Author(s): Kucia M, Ratajczak J, Ratajczak MZ
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Abstract Several studies have suggested that adult haematopoietic stem cells (HSCs) may be capable of transdifferentiating across tissue-lineage boundaries, giving rise to the concept that these stem cells are plastic in their differentiative capacity. This topic created much excitement in the scientific community, with the prospect of employing HSCs in tissue/organ regeneration (e.g. heart infarct, stroke, liver damage) as an alternative to multipotent embryonic stem cells. However, recent observations, and several alternative explanations of previously published data (e.g. cell fusion, epigenetic changes), do not support the concept of HSC plasticity. Our recent studies, in which we employed chemotactic isolation to a stromal-cell-derived-factor-1 (SDF-1) gradient combined with real-time reverse transcriptase (RT)-PCR/immuno-histochemical analyses, revealed that bone marrow (BM) contains a highly mobile population of CXCR4+ cells that express mRNA/proteins for various markers of early tissue-committed stem cells (TCSCs). Based on this we postulate that the BM is not only a home for HSCs, but also a 'hideout' for non-haematopoietic CXCR4+ TCSCs, and we suggest that their presence in BM tissue should be considered before experimental evidence is interpreted simply as transdifferentiation/plasticity of HSCs. Furthermore, our observation that the number of TCSCs is the highest in BM of young animals and decreases with age provides a novel insight into aging, and may explain why the regeneration process becomes less effective in older individuals.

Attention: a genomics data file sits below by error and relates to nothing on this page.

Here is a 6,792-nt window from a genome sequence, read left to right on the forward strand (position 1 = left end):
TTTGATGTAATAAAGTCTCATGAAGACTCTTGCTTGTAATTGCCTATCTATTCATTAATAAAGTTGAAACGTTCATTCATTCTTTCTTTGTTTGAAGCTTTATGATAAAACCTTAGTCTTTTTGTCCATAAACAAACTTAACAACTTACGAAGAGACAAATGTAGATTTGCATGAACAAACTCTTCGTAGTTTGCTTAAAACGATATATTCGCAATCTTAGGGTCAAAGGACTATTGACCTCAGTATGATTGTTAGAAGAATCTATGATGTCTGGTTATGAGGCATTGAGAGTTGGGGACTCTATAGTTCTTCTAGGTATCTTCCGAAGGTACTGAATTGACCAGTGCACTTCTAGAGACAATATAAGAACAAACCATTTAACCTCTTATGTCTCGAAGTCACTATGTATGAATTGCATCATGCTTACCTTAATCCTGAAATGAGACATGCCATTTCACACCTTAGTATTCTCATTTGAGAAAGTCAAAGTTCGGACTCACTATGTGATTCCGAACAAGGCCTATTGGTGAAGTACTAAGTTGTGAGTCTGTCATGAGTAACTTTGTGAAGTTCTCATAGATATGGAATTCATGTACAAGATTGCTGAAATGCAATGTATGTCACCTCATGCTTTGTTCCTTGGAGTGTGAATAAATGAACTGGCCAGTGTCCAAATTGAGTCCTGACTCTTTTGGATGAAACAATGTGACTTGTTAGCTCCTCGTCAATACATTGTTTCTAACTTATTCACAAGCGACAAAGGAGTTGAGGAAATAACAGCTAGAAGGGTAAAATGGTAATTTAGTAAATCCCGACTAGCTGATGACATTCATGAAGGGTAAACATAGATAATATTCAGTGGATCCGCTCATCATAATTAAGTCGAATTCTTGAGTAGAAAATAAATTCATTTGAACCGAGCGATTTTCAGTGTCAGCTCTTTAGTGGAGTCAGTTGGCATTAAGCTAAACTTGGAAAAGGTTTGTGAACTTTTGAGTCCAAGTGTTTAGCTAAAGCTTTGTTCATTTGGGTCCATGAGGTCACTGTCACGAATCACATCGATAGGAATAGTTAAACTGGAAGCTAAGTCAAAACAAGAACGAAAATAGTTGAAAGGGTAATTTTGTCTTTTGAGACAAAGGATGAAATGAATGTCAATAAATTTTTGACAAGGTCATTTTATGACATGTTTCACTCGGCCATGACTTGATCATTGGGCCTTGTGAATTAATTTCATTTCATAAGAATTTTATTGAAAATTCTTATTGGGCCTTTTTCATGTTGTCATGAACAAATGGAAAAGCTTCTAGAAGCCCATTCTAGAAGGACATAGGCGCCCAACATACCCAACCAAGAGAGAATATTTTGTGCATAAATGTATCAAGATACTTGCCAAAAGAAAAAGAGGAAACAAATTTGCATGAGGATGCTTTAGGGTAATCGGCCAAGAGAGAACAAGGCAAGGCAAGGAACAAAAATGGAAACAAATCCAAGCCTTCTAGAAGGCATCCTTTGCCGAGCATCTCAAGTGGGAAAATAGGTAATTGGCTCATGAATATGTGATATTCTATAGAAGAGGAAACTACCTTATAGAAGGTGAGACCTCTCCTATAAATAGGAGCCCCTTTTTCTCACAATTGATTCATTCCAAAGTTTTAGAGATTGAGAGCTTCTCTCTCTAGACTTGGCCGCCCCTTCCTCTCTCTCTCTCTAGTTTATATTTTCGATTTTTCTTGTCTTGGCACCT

This article was published in Biol Cell
and referenced in Journal of Cell Science & Therapy